New rocket defense deployed for first time
JERUSALEM (AP) -- Israel deployed its newly developed "Iron Dome" rocket defense system for the first time Friday to defend its southern communities from attacks by Gaza militants after a week of Palestinian strikes and Israeli reprisals.
There was no rocket fire when Israeli defense minister Ehud Barak visited soldiers at a military base near the Gaza border and announced the new system was being put into use.
He said he had approved the Iron Dome deployment as "an operational experiment." He said this is the first battery and that it would "take years for Israel to be fully equipped" with a system that would protect the entire area.
Israel developed the system to protect its civilians from the thousands of rockets fired over the years from Palestinian militants in the south and Lebanon's Hezbollah in the north.
The Iron Dome system uses cameras and radar to track incoming rockets and shoot them down within seconds of their launch. It was developed at a cost of more than $200 million.
Political parties opt for early election
LISBON, Portugal (AP) -- Portugal's political parties opted Friday to hold an early election rather than form a new government, even though that could hasten the debt-stressed nation's financial woes and force it to take a bailout.
Days after the Socialist government quit earlier this week in a dispute with rivals over new austerity measures, President Anibal Cavaco Silva met with the country's political parties to see if they would voluntarily form a coalition government. But all backed a new election instead, which would take place in late May or early June.
Portugal, one of western Europe's poorest countries, is being engulfed by a financial crisis that is pushing it toward a bailout it doesn't want.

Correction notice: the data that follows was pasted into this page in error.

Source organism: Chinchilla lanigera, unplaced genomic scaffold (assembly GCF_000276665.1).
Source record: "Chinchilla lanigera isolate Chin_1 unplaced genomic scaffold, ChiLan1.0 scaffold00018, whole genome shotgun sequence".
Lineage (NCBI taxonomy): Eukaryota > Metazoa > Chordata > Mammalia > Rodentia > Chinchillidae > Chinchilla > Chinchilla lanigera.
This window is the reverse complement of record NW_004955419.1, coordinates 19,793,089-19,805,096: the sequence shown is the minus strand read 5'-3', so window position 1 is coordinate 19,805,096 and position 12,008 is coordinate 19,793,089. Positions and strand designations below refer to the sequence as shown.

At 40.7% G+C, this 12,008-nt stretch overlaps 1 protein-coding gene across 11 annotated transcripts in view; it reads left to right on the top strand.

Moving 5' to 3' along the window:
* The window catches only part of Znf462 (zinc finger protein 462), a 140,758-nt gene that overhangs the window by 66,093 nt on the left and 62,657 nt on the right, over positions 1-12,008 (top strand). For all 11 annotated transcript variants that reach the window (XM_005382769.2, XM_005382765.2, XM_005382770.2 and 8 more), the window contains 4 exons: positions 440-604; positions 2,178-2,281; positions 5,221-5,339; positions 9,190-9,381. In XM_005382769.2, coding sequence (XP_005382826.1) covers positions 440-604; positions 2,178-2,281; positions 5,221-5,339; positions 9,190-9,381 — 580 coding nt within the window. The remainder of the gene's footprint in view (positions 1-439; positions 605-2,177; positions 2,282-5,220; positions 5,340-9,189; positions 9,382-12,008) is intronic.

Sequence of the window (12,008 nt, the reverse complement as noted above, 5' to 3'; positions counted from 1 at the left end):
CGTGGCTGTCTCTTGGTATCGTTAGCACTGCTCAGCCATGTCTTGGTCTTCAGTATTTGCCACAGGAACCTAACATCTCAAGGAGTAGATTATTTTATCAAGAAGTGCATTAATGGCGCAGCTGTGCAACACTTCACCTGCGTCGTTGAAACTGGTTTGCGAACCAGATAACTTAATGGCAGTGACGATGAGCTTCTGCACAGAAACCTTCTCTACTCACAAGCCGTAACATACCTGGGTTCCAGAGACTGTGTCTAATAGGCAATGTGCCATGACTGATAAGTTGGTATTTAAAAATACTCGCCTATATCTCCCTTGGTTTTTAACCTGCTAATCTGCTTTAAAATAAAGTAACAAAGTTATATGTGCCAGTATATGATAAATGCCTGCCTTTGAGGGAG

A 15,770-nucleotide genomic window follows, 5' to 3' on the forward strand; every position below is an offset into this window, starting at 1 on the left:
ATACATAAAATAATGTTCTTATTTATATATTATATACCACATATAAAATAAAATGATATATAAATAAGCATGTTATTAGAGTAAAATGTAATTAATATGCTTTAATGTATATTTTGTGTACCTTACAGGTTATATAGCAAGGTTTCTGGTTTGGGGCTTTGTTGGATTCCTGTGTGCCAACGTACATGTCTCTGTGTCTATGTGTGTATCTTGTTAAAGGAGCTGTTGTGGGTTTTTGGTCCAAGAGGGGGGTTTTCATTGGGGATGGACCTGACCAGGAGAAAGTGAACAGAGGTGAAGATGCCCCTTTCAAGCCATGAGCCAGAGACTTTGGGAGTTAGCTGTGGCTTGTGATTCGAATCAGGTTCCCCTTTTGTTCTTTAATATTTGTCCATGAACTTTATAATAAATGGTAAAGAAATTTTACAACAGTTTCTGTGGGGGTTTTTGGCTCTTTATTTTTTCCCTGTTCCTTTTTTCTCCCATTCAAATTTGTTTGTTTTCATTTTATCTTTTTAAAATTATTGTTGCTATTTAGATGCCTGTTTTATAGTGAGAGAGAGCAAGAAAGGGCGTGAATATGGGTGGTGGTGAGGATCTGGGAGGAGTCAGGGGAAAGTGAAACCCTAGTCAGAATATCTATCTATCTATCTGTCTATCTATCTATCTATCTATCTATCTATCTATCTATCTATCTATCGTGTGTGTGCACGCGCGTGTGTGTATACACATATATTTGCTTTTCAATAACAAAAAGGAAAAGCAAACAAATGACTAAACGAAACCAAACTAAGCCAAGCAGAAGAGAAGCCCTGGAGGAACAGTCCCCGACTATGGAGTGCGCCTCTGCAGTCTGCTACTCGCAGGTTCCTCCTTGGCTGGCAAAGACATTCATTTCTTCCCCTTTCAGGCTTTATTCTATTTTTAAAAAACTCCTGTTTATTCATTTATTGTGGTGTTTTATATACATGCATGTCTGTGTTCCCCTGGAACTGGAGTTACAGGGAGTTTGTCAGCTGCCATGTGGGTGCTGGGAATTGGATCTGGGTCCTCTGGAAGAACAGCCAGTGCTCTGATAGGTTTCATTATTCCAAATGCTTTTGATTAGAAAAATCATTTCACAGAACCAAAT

The parties' decision Friday means that a bailout request to the European Union and the International Monetary Fund will be deferred until early summer, after the election, possibly creating a cash-flow problem.
Death toll tops 70 in powerful quake
YANGON, Myanmar (AP) -- A powerful earthquake that toppled homes in northeastern Myanmar has killed more than 70 people, and there were fears Friday the toll would mount as conditions in more remote areas became known.
The Thursday night quake, measured at magnitude 6.8 by the U.S. Geological Survey, was centered just north of Tachileik near the Thai border. It was felt hundreds of miles away in the Thai capital, Bangkok, and the Vietnamese capital, Hanoi.
Myanmar state radio announced Friday that 73 people had been killed and 111 injured. It said 390 houses, 14 Buddhist monasteries and nine government buildings were damaged.
Significant damage was reported in the villages around Tachileik, including to bridges and roads, complicating relief efforts.
A U.N. official said a small hospital and bridge were damaged in the nearby town of Tarlay, making it difficult to access the town. The private relief agency World Vision said water tanks and wells were also damaged, making water scarce.
EU leaders commit to testing reactors
BRUSSELS (AP) -- European Union leaders called Friday for worldwide stress testing of nuclear plants and committed to putting their 143 reactors through the toughest security checks possible.
France, one of the nations most reliant on nuclear energy, with 58 reactors, said it would immediately close any plant if it failed a test.
At the end of a two-day summit, the EU nations agreed to submit their nuclear plants to tough safety tests by year-end and promised to heed the lessons from the damage at Japan's Fukushima Dai-ichi nuclear complex.
German Chancellor Angela Merkel said the 27 leaders agreed "on uniform euro stress tests and the highest possible safety standards."
"The experience of Japan has to be reflected in the new stress tests. This is not business as usual," she said.